Covered Call Play in Focus: UVXY
What's a Covered Call?
The covered call is a strategy where an investor writes a call option contract (sells an option) while at the same time owning an equivalent number of shares of the underlying stock.If this stock is purchased simultaneously with writing the call contract, the strategy is commonly referred to as a buy-write.
While you may have heard that trading options is risky business, covered calls are actually a very conservative strategy, and most brokerages even allow retirement IRA accounts to write covered calls.
ProShares Ultra VIX Short-Term Fut ETF (UVXY)
The ProShares Ultra VIX (UVXY) seeks to replicate, net of expenses, twice the return of the S&P 500 VIX Short-Term Futures index for a single day. The index measures the movements of a combination of VIX futures and is designed to track changes in the expectation for one month in the future. The VIX is a commonly followed measure of the expected volatility of the S&P 500 over the next 30 days. However, since VIX is not directly invest-able, exposure to equity volatility is often obtained though VIX futures.
The UVXY is looking particularly juicy as a covered call play because it's trading at all time lows.
There are risks involved in trading UVXY, These types of investment instruments are fundamentally flawed in our opinion. Leveraged ETFs offer 2X or even 3X the DAILY return of a particular sector or index. We emphasize “daily” because over time, it is a mathematical certainty that unless there is a pure sustained trend in one direction for an infinite period of time (what comes up must come down), the value of your holdings will decrease over time due to leveraged ETF daily re-balancing.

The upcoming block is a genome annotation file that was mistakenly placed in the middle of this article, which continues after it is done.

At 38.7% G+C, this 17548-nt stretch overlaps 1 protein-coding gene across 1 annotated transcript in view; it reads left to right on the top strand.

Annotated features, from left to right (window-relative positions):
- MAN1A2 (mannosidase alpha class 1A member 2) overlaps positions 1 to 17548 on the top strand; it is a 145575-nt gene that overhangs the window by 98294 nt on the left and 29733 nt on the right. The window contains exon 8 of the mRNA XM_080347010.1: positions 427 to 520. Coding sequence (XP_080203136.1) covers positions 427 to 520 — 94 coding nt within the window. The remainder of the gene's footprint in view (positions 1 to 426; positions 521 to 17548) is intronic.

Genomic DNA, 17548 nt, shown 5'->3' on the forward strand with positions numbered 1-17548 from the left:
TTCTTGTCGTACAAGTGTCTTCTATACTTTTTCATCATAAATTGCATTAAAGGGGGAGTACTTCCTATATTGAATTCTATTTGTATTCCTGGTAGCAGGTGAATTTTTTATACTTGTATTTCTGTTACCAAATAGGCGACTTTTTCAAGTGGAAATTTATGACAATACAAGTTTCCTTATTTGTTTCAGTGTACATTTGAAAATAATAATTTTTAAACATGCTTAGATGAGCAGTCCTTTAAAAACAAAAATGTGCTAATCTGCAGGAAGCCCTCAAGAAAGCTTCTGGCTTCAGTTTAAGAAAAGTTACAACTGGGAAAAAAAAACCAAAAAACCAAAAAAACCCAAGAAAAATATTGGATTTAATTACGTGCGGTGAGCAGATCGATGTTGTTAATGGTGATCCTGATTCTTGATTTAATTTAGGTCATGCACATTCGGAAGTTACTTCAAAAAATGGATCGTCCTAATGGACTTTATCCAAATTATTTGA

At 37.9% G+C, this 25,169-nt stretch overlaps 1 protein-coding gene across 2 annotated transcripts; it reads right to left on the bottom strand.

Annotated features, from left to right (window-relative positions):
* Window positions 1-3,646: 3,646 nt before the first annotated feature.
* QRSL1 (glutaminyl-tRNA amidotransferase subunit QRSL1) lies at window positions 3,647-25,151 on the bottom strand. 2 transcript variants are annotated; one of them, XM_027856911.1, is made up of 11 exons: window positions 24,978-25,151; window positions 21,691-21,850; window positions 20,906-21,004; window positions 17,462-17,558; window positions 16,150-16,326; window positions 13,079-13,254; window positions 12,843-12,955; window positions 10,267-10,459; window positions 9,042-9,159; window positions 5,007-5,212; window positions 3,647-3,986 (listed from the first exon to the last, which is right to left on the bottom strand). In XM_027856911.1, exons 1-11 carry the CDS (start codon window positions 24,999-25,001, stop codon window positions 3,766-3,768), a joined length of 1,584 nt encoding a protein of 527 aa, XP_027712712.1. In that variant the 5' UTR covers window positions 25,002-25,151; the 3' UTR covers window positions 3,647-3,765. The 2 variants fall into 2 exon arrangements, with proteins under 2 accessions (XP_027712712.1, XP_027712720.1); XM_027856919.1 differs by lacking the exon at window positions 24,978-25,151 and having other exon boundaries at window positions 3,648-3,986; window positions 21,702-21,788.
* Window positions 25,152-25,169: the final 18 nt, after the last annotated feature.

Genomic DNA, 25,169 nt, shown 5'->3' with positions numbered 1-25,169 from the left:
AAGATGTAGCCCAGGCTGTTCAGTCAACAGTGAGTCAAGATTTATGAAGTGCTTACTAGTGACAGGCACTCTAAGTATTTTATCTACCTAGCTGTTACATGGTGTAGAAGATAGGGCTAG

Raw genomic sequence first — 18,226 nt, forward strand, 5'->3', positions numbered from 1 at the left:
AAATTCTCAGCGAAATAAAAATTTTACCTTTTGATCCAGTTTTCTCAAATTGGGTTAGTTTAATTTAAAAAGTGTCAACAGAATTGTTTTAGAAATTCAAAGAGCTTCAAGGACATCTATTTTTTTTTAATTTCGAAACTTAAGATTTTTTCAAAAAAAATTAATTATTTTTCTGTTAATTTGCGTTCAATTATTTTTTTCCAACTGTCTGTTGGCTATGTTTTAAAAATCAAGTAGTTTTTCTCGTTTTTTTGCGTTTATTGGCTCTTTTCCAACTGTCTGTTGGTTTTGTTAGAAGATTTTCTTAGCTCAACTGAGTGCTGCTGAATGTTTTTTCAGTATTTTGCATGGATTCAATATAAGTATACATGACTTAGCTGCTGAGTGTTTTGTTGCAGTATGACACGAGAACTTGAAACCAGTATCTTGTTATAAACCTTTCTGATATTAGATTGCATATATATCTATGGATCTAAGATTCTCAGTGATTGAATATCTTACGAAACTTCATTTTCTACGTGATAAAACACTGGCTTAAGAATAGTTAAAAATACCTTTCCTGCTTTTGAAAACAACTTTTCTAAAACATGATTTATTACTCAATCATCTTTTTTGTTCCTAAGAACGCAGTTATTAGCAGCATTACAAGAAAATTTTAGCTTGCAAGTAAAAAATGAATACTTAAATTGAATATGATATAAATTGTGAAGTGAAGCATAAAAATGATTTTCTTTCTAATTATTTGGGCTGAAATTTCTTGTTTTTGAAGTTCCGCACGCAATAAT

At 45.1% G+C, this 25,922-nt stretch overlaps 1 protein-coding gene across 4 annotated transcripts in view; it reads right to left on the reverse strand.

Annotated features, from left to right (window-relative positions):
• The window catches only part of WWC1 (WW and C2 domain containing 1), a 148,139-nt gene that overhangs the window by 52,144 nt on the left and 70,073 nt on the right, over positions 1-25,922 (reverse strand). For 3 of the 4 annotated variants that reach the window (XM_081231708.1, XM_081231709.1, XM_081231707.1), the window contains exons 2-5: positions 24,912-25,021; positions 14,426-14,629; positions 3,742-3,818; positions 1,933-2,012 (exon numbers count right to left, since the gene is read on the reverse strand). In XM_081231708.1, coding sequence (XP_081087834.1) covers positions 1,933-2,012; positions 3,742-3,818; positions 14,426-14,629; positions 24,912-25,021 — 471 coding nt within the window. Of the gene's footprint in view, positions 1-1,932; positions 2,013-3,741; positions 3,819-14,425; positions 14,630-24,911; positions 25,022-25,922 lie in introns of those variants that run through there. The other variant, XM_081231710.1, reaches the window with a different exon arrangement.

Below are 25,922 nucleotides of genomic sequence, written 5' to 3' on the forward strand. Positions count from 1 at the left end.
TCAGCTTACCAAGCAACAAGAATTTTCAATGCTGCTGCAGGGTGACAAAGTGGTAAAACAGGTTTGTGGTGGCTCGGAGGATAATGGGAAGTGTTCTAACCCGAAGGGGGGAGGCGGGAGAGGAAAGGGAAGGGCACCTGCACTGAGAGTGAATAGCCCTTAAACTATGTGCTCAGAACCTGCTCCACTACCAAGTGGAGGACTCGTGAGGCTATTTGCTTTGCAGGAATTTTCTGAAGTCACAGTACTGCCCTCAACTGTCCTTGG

With that said, we don't recommend this as a long-term strategy, but rather more of an intermediate time frame. With the UVXY so low right now, we could see a spike in volatility as the summer continues and the market continues to trade in a choppy fashion.
Our recommendation: The best opportunity right now is to buy underlying shares of UVXY and sell deep out-of-the-money calls. Right now the July 20th $15 Strike, which expires 27 days from the date of this article, are trading at $1.00 a contract right now. That's a pretty nice 10% return for only 27 days. In fact, you could make up your entire investment in the underlying shares in just 10 months doing this, (assuming that you could get the same options premium every month). In this 10 month scenario, shares could go to $1 and you would be even, and any covered calls you sell after that would be profit. However, with this strategy you're bound to run into some high volatility at some point, and the underlying shares could trade up past the strike price of the calls you sold. In this scenario, you'd be up 50% in the underlying stock plus the options premium that you already made selling the calls. It's a win-win strategy. Note that if you wait to sell your covered calls on a day when volatility is up, you will get a better premium.
MASTERY Bottom line:
There are pros and cons to writing covered calls. In theory, this strategy will out perform outright stock ownership if the stock price declines, remains the same, or slightly increases in price. The principal disadvantage of this strategy, on the other hand, is that profit potential can be limited if the underlying stock price advances sharply.
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